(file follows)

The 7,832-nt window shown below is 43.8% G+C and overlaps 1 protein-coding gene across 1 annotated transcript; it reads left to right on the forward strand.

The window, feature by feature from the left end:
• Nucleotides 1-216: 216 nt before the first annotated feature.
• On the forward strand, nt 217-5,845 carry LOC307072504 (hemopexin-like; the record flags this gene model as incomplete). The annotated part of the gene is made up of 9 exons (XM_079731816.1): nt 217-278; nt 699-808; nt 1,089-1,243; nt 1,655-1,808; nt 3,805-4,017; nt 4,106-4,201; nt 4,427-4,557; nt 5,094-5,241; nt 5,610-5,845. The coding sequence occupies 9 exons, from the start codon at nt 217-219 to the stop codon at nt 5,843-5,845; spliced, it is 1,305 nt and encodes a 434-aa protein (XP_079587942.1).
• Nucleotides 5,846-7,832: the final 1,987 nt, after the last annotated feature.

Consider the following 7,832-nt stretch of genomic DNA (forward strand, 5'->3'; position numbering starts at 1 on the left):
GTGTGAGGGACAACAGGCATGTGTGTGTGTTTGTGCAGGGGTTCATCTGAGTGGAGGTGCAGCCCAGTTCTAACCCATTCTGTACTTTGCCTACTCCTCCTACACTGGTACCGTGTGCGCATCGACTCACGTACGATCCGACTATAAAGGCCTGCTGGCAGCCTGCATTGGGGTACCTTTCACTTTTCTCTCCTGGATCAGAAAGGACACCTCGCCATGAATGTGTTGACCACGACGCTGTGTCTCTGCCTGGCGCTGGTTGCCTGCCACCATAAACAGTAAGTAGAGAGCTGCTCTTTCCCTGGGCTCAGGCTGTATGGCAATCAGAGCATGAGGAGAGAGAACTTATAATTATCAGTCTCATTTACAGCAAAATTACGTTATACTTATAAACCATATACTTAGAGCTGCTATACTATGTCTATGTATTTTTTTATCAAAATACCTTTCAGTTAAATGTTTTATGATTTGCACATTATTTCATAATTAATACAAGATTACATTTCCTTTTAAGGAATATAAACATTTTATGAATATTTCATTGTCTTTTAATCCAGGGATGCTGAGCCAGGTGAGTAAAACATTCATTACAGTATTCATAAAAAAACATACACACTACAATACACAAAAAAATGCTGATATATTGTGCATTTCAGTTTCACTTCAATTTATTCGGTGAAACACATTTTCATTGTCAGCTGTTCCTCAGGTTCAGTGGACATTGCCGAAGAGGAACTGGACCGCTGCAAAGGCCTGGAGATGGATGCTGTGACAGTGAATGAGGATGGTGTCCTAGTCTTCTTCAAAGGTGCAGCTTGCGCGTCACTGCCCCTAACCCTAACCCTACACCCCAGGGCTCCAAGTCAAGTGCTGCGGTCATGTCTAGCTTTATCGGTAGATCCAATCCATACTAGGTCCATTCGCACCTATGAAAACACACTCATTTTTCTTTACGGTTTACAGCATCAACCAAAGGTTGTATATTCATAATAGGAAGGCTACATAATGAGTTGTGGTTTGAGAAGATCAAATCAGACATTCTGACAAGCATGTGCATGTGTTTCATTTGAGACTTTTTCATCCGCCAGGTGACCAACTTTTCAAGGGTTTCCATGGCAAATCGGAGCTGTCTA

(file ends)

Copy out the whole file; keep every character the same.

The 7,832-nt window shown below is 43.8% G+C and overlaps 1 protein-coding gene across 1 annotated transcript; it reads left to right on the forward strand.

The window, feature by feature from the left end:
• Nucleotides 1-216: 216 nt before the first annotated feature.
• On the forward strand, nt 217-5,845 carry LOC307072504 (hemopexin-like; the record flags this gene model as incomplete). The annotated part of the gene is made up of 9 exons (XM_079731816.1): nt 217-278; nt 699-808; nt 1,089-1,243; nt 1,655-1,808; nt 3,805-4,017; nt 4,106-4,201; nt 4,427-4,557; nt 5,094-5,241; nt 5,610-5,845. The coding sequence occupies 9 exons, from the start codon at nt 217-219 to the stop codon at nt 5,843-5,845; spliced, it is 1,305 nt and encodes a 434-aa protein (XP_079587942.1).
• Nucleotides 5,846-7,832: the final 1,987 nt, after the last annotated feature.

Consider the following 7,832-nt stretch of genomic DNA (forward strand, 5'->3'; position numbering starts at 1 on the left):
GTGTGAGGGACAACAGGCATGTGTGTGTGTTTGTGCAGGGGTTCATCTGAGTGGAGGTGCAGCCCAGTTCTAACCCATTCTGTACTTTGCCTACTCCTCCTACACTGGTACCGTGTGCGCATCGACTCACGTACGATCCGACTATAAAGGCCTGCTGGCAGCCTGCATTGGGGTACCTTTCACTTTTCTCTCCTGGATCAGAAAGGACACCTCGCCATGAATGTGTTGACCACGACGCTGTGTCTCTGCCTGGCGCTGGTTGCCTGCCACCATAAACAGTAAGTAGAGAGCTGCTCTTTCCCTGGGCTCAGGCTGTATGGCAATCAGAGCATGAGGAGAGAGAACTTATAATTATCAGTCTCATTTACAGCAAAATTACGTTATACTTATAAACCATATACTTAGAGCTGCTATACTATGTCTATGTATTTTTTTATCAAAATACCTTTCAGTTAAATGTTTTATGATTTGCACATTATTTCATAATTAATACAAGATTACATTTCCTTTTAAGGAATATAAACATTTTATGAATATTTCATTGTCTTTTAATCCAGGGATGCTGAGCCAGGTGAGTAAAACATTCATTACAGTATTCATAAAAAAACATACACACTACAATACACAAAAAAATGCTGATATATTGTGCATTTCAGTTTCACTTCAATTTATTCGGTGAAACACATTTTCATTGTCAGCTGTTCCTCAGGTTCAGTGGACATTGCCGAAGAGGAACTGGACCGCTGCAAAGGCCTGGAGATGGATGCTGTGACAGTGAATGAGGATGGTGTCCTAGTCTTCTTCAAAGGTGCAGCTTGCGCGTCACTGCCCCTAACCCTAACCCTACACCCCAGGGCTCCAAGTCAAGTGCTGCGGTCATGTCTAGCTTTATCGGTAGATCCAATCCATACTAGGTCCATTCGCACCTATGAAAACACACTCATTTTTCTTTACGGTTTACAGCATCAACCAAAGGTTGTATATTCATAATAGGAAGGCTACATAATGAGTTGTGGTTTGAGAAGATCAAATCAGACATTCTGACAAGCATGTGCATGTGTTTCATTTGAGACTTTTTCATCCGCCAGGTGACCAACTTTTCAAGGGTTTCCATGGCAAATCGGAGCTGTCTA